More Partch…by Harry Himself

Partch cover

THE WORLD OF HARRY PARTCH / PARTCH: Daphne of the Dunes. Barstow: 8 Hitchhiker Transcriptions from a Highway Railing at Barstow, California. Castor & Pollux / Harry Partch, kithara/surrogate kithara/chromolodeon/cloud-chamber bowls/gourdtree/ marimba/boo/bass/voc; Dean Drummond, Emil Richards, Frank Berberich, Gary Coleman, John McAllister, Linda Schell, Michael Ranta, Richard Lapore, Michael McCormick, Todd Miller, adapted vla / Columbia MS 7207, available for download or free streaming on or for free download & streaming on YouTube

Partch Delusion of the Fury

PARTCH: Delusion of the Fury / Harry Partch, zither; Jonathan Glaser, fl/perc/dm/claves; Linda Schell, adapted gtr/kithara/zither/marimba/chromatic org/ugumbu/claves; John McAllister, chromatic org I & II/Bolivian fl/ugumbu/claves; Danlee Mitchell, cloud chamber bowls/marimba/boo/chromatic org/zither/xyl/Bolivian double fl/dm / Columbia M2 30576, LP, available for free streaming on YouTube

For most classical listeners, Harry Partch is still persona non grata and his music still a confused enigma. This is mostly because of its microtonal bias, which upsets and confuses most people, but in part because while he was creating his own microtonal keyboard instruments (pianos, harpsichords and organs) in the late 1920s he was also creating his own method of composition, which does not follow prescribed rules. In the comments section under the extraordinary video of his Noh drama Delusion of the Fury is this comment from one musical snob:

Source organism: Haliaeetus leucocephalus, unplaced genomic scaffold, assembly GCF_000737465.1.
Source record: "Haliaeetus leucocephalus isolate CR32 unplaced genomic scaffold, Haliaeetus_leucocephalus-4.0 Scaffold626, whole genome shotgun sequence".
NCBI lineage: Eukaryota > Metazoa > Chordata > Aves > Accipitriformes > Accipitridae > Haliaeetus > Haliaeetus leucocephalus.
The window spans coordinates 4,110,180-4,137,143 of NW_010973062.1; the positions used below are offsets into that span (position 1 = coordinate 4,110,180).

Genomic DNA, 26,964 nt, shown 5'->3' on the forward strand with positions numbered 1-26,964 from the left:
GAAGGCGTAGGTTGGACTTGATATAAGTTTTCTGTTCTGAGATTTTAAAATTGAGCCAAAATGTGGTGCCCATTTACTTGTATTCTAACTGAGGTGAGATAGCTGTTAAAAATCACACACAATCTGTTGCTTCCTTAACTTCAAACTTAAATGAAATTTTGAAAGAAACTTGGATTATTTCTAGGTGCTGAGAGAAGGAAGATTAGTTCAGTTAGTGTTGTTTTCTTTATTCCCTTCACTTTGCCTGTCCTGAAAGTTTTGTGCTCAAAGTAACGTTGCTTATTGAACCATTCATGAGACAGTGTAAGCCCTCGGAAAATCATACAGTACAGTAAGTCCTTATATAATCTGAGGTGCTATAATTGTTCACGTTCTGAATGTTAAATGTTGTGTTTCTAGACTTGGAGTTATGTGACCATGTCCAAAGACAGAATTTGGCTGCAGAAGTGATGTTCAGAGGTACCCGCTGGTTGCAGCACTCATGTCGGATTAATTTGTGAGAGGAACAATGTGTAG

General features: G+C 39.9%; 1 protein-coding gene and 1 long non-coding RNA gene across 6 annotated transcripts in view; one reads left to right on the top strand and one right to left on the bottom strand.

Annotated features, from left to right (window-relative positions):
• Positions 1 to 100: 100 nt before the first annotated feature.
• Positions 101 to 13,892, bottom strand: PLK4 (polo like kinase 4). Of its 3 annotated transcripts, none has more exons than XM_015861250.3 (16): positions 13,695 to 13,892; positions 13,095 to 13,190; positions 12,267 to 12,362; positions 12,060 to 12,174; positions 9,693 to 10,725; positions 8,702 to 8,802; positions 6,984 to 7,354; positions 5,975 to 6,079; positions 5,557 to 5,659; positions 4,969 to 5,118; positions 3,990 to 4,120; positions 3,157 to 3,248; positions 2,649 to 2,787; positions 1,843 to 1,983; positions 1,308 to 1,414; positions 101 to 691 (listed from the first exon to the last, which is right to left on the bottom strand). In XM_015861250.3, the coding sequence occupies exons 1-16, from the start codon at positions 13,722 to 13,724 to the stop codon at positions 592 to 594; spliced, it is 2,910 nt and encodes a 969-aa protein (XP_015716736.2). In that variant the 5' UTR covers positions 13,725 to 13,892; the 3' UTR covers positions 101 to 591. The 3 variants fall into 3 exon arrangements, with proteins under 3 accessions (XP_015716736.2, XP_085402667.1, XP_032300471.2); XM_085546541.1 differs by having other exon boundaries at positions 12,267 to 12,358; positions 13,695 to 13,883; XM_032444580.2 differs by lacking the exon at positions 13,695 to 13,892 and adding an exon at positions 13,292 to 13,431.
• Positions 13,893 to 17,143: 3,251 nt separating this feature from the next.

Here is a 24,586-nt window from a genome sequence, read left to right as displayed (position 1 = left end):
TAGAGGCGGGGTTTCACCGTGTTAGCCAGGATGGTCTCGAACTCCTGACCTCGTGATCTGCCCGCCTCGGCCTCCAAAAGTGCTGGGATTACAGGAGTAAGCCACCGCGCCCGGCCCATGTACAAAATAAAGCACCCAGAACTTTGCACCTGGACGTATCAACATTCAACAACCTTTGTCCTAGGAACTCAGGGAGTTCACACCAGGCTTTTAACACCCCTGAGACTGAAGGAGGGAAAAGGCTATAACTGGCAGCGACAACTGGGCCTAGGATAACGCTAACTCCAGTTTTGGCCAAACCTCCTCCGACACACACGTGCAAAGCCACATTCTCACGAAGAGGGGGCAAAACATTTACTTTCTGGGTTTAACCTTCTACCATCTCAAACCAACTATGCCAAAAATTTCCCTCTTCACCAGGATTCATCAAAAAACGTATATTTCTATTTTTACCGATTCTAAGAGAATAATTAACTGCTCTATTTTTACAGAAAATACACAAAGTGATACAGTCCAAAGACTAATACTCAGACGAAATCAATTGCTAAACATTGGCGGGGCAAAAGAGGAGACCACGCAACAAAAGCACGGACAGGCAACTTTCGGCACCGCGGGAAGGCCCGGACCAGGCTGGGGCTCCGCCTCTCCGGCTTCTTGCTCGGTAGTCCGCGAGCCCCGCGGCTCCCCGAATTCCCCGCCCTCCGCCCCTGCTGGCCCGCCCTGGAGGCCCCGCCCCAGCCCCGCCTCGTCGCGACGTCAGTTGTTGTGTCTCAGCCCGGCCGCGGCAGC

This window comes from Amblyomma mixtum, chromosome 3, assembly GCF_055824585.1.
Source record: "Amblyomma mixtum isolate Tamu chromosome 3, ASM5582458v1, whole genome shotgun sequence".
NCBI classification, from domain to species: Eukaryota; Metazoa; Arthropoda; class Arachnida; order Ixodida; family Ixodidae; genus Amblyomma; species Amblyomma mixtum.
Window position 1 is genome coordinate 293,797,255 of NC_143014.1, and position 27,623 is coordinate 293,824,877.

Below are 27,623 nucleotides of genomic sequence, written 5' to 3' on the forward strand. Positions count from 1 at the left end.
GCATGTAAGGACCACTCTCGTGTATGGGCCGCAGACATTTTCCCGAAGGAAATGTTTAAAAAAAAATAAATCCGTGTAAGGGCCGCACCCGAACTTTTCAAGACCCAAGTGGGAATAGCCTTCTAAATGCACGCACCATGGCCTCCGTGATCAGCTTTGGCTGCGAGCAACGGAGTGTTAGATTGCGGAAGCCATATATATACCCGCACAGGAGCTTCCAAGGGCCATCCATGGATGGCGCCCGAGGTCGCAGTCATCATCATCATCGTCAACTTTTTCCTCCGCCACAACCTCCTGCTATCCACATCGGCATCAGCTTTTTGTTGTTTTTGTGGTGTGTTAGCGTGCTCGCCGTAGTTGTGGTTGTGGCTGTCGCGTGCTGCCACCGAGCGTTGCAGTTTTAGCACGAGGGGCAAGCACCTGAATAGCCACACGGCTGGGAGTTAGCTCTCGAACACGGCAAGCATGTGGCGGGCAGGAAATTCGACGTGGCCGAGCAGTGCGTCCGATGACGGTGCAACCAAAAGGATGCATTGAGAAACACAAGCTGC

Nothing special compared to Varèse, Stockhausen, Ruzicka, Boulez, Schaeffer, Henry, Xenakis, Glass or Reich. He is just one contemporary composer amongst others. It seems to me that you have never heard any other contemporary musician.